Not wanting to put sugar in your coffee is your decision to make. After all, not everyone can take the bitterness the coffee gives off.
I was a milk and “Sugar in the Raw” kind of person in my early years of drinking coffee. To make it acceptable, I had to use at least one packet, or at the very least, half a pack. While using Sweet ‘n Low and Splenda, I was always concerned about overdosing on sweetness while using them and the potentially harmful health repercussions of utilizing them. As a general rule, I didn’t enjoy the flavour.
There were no bowls of Cap’n Crunch or Twinkies to be found in my house when I was a child, so I was not too fond of Sugar in the Raw, even though it claimed to be unbleached and tropical. Then I found out that it’s not better for you than white sugar, and as a new natural sugar substitute rose to the top, I gave up on both.
Does anyone know Stevia, an artificial sweetener? Stevia originated from a Chrysanthemum family member and grew wild in Paraguay and Brazil. A decade of using it in my coffee has taken its toll on my taste buds. In addition, I was suffering from frequent headaches. A few weeks into a strict Stevia-free diet, I saw a marked improvement in my gastrointestinal issues. They did, of course.
If you are a coffee lover and enjoy every sip of coffee but don’t want a black coffee or don’t like it sweet, what do you do? Try other methods to get rid of the bitter taste without using sugar.
Add cream to neutralise the bitterness.
I was suspicious when my brother-in-law informed me that the lipids in half and a half and cream might help mitigate the bitter flavour of black coffee. Seriously, can amped-up milk replace the sugar in my coffee? Note: He wasn’t referring to coffee creamer, which can have up to 5 grams of sugar per serving in the form of processed, fancy-flavoured powders and liquids. He was alluding to heavy cream or half, which contains milk and cream in equal ratios.
He was correct, too. My experience with this method has been nothing but positive for the past few years, and I have no intention of going back. Black coffee’s tannic, acidic flavour is softened by my daily dose of half-and-half, which also adds a richness and nutritional value similar to butter.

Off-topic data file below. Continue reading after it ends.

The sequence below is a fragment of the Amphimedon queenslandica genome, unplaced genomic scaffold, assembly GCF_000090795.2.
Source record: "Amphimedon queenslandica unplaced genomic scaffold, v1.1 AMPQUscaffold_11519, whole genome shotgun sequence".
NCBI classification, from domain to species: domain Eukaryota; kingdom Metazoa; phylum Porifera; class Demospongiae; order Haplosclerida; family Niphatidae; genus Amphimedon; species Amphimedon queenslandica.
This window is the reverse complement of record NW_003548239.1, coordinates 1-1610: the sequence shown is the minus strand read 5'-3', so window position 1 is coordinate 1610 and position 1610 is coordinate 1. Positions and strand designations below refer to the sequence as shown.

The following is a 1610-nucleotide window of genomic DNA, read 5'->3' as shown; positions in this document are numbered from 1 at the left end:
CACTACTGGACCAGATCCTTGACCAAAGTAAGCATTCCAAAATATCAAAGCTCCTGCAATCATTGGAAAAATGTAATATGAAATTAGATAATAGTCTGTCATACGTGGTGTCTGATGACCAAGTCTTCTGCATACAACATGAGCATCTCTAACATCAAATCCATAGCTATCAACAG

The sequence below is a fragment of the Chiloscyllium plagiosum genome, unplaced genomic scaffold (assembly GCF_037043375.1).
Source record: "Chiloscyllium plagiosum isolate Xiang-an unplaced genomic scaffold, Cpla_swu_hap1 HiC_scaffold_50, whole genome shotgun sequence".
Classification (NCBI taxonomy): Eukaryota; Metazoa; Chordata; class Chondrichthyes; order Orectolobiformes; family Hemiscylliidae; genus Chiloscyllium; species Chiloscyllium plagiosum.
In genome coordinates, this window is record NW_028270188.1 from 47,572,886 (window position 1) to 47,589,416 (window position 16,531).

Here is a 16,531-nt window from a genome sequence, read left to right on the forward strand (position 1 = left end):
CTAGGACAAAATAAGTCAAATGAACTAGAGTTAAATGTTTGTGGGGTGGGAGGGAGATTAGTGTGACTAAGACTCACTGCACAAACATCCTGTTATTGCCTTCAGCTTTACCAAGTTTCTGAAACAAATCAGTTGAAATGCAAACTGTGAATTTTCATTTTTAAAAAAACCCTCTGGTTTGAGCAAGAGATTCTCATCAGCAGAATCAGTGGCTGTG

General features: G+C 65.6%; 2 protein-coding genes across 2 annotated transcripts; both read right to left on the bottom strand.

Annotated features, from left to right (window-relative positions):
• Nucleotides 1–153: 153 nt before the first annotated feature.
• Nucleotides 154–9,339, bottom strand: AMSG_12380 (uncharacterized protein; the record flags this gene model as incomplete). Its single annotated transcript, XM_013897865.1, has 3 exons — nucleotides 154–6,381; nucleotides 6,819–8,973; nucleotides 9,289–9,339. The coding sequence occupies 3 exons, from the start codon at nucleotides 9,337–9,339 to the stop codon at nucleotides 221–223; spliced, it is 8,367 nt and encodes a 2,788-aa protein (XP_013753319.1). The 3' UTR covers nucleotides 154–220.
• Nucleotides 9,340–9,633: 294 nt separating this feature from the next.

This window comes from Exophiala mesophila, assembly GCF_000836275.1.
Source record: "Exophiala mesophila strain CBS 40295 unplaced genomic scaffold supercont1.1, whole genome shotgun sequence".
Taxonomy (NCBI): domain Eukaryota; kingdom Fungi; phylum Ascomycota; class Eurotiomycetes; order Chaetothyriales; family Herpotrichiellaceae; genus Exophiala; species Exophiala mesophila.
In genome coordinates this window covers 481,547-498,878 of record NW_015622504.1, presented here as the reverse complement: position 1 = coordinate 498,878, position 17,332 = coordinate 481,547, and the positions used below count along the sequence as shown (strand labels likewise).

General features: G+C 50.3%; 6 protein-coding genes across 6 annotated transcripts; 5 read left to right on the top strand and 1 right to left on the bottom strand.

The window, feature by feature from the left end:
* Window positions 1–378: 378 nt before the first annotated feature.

Is heavy cream (and a half and half) bad for you?
Many diet fads have painted fats as the bad guys, although they serve many important functions in the body, such as constructing cell membranes and aiding in blood clotting.
On the other hand, healthy fats can help your body burn fat and keep you feeling full longer. Eating too much fat might indeed be bad for your health, but a little cream in your iced coffee has never done anyone any harm. Lactose is a sugar contained in the milk; cream, on the other hand, contains nearly no sugar. If you’re lactose-intolerant, use full-fat cream instead.
The bottom line
Sugar is no longer a welcome guest in my coffee’s peaceful, velvety flavour profile, nor am I missing it. (While visiting my father, I had to drink fat-free milk and sugar out of desperation and threw the entire cup away.) If you’re wary of table sugar and its substitutes, consider adding (or increasing) the amount of cream you use in your coffee.
If you don’t like the bitter compound the coffee gives off, try the method we’ve mentioned! Enjoy being an everyday coffee drinker without having to worry about the harmful effects sugar and any artificial sweetener may give you. Cream and milk go with anything, whether brewed coffee, dark roast coffee, cold brew coffee, or even instant coffee! Let the caffeine flow through your veins and keep you alive.